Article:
Aromatase inhibitors (AI) are rapidly becoming the first choice for hormonal treatment of estrogen receptor-alpha (ERalpha)-positive breast cancer in postmenopausal women. However, de novo and acquired resistance frequently occurs. We have previously identified a lysine to arginine transition at residue 303 (K303R) in ERalpha in premalignant breast lesions and invasive breast cancers, which confers estrogen hypersensitivity and resistance to tamoxifen treatment. Thus, we questioned whether resistance to AIs could arise in breast cancer cells expressing the ERalpha mutation. As preclinical models to directly test this possibility, we generated K303R-overexpressing MCF-7 cells stably transfected with an aromatase expression vector. Cells were stimulated with the aromatase substrate, androstenedione, with or without the AI anastrozole (Ana). We found that Ana decreased androstenedione-stimulated growth of wild-type cells, whereas K303R-expressing cells were resistant to the inhibitory effect of Ana on growth. We propose that a mechanism of resistance involves an increased binding between the mutant receptor and the p85alpha regulatory subunit of phosphatidylinositol-3-OH kinase (PI3K), leading to increased PI3K activity and activation of protein kinase B/Akt survival pathways. Inhibition of the selective "addiction" to the PI3K/Akt pathway reversed AI resistance associated with expression of the mutant receptor. Our findings suggest that the K303R ERalpha mutation might be a new predictive marker of response to AIs in mutation-positive breast tumors, and that targeting the PI3K/Akt pathway may be a useful strategy for treating patients with tumors resistant to hormone therapy.
Cancer Treatment and Research. 2009 | Pubmed ID: 21461833
Breast Cancer Research and Treatment. May, 2010 | Pubmed ID: 19533338
Although the androgen receptor (AR) is a known clinical target in prostate cancer, little is known about its possible role in breast cancer. We have investigated the role of AR expression in human breast cancer in response to treatment with the antiestrogen tamoxifen. Resistance to tamoxifen is a major problem in treating women with breast cancer. By gene expression profiling, we found elevated AR and reduced estrogen receptor (ER) alpha mRNA in tamoxifen-resistant tumors. Exogenous overexpression of AR rendered ERalpha-positive MCF-7 breast cancer cells resistant to the growth-inhibitory effects of tamoxifen in anchorage-independent growth assays and in xenograft studies in athymic nude mice. AR-overexpressing cells remained sensitive to growth stimulation with dihydrotestosterone. Treatment with the AR antagonist Casodex (bicalutamide) reversed this resistance, demonstrating the involvement of AR signaling in tamoxifen resistance. In AR-overexpressing cells, tamoxifen induced transcriptional activation by ERalpha that could be blocked by Casodex, suggesting that AR overexpression enhances tamoxifen's agonistic properties. Our data suggest a role for AR overexpression as a novel mechanism of hormone resistance, so that AR may offer a new clinical therapeutic target in human breast cancers.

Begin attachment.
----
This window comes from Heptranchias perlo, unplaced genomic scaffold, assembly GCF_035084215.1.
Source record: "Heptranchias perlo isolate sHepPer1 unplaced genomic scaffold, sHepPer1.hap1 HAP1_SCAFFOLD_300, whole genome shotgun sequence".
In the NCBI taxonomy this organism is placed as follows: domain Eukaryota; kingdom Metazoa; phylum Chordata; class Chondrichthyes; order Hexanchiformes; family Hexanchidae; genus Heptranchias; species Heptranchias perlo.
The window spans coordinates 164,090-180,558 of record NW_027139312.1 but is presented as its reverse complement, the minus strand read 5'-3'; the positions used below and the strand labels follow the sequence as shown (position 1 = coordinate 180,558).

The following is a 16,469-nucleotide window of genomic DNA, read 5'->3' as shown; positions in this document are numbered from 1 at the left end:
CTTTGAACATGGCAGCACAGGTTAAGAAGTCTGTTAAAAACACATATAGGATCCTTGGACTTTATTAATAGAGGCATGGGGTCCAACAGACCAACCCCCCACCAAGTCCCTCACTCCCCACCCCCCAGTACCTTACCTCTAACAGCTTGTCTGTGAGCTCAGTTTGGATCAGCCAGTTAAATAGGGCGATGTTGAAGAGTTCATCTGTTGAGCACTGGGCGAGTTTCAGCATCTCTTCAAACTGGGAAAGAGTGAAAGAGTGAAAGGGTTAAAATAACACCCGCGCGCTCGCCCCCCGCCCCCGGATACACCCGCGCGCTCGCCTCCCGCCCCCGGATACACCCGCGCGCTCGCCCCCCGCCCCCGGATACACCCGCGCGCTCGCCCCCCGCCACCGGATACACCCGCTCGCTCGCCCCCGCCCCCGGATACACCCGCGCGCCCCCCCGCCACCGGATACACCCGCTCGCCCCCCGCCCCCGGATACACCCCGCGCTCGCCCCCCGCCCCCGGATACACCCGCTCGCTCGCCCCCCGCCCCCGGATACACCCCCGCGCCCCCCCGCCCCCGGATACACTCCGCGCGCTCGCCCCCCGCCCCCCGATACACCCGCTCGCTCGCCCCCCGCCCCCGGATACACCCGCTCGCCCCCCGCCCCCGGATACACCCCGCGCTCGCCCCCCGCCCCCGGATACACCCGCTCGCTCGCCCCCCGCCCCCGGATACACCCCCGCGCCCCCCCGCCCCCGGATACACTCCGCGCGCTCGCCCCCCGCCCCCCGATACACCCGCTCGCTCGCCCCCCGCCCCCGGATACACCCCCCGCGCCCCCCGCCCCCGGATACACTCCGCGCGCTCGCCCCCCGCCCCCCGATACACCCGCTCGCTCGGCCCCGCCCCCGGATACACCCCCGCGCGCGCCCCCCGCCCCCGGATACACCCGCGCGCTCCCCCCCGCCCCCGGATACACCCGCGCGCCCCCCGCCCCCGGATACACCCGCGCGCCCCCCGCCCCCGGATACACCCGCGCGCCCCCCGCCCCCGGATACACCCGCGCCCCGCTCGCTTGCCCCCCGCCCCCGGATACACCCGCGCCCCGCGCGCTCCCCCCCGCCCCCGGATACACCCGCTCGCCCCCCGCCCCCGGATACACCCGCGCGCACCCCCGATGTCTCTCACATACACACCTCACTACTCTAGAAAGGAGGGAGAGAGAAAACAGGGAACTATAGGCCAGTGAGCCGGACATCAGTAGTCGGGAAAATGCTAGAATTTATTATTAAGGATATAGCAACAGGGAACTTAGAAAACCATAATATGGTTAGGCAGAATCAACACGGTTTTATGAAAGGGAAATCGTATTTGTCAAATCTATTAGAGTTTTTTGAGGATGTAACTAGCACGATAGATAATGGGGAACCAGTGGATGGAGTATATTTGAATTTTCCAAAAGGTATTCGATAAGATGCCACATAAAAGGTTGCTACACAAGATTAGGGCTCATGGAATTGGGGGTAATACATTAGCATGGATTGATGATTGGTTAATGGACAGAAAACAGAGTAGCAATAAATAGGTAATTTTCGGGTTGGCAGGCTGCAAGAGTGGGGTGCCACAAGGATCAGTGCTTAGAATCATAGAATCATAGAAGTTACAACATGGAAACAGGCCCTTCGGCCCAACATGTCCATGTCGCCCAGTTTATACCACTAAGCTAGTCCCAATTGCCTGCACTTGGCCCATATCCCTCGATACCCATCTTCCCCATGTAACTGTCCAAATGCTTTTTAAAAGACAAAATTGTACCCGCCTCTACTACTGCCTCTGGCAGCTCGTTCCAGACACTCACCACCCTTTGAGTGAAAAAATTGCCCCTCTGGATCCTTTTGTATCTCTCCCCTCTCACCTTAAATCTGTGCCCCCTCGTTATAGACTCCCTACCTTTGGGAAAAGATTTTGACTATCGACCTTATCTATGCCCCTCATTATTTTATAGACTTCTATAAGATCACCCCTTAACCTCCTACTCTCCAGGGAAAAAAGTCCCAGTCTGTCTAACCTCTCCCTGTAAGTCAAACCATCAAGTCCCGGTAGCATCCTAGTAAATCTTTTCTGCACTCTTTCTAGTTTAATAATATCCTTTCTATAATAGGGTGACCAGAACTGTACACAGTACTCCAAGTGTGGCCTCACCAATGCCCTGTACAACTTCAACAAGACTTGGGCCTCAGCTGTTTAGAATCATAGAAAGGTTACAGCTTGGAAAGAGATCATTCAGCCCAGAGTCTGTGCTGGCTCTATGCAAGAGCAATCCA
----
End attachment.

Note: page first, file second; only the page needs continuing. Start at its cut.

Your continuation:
Journal of the National Cancer Institute. Apr, 2011 | Pubmed ID: 21447808
Estrogen receptor (ER) α is a successful therapeutic target in breast cancer, but patients eventually develop resistance to antiestrogens such as tamoxifen.
Clinical Cancer Research : an Official Journal of the American Association for Cancer Research. Oct, 2011 | Pubmed ID: 21878538
Tamoxifen (Tam) is the most prescribed hormonal agent for treatment of estrogen receptor α (ERα)-positive breast cancer patients. Using microarray analysis, we observed that metastatic breast tumors resistant to Tam therapy had elevated levels of Dicer.
Bmp Signaling Regulates a Dose-dependent Transcriptional Program to Control Facial Skeletal Development
Development (Cambridge, England). Feb, 2012 | Pubmed ID: 22219353
We performed an in depth analysis of Bmp4, a critical regulator of development, disease, and evolution, in cranial neural crest (CNC). Conditional Bmp4 overexpression, using a tetracycline-regulated Bmp4 gain-of-function allele, resulted in facial skeletal changes that were most dramatic after an E10.5 Bmp4 induction. Expression profiling uncovered a signature of Bmp4-induced genes (BIG) composed predominantly of transcriptional regulators that control self-renewal, osteoblast differentiation and negative Bmp autoregulation. The complimentary experiment, CNC inactivation of Bmp2, Bmp4 and Bmp7, resulted in complete or partial loss of multiple CNC-derived skeletal elements, revealing a crucial requirement for Bmp signaling in membranous bone and cartilage development. Importantly, the BIG signature was reduced in Bmp loss-of-function mutants, indicating Bmp-regulated target genes are modulated by Bmp dose. Chromatin immunoprecipitation (ChIP) revealed a subset of the BIG signature, including Satb2, Smad6, Hand1, Gadd45γ and Gata3, that was bound by Smad1/5 in the developing mandible, revealing direct Smad-mediated regulation. These data support the hypothesis that Bmp signaling regulates craniofacial skeletal development by balancing self-renewal and differentiation pathways in CNC progenitors.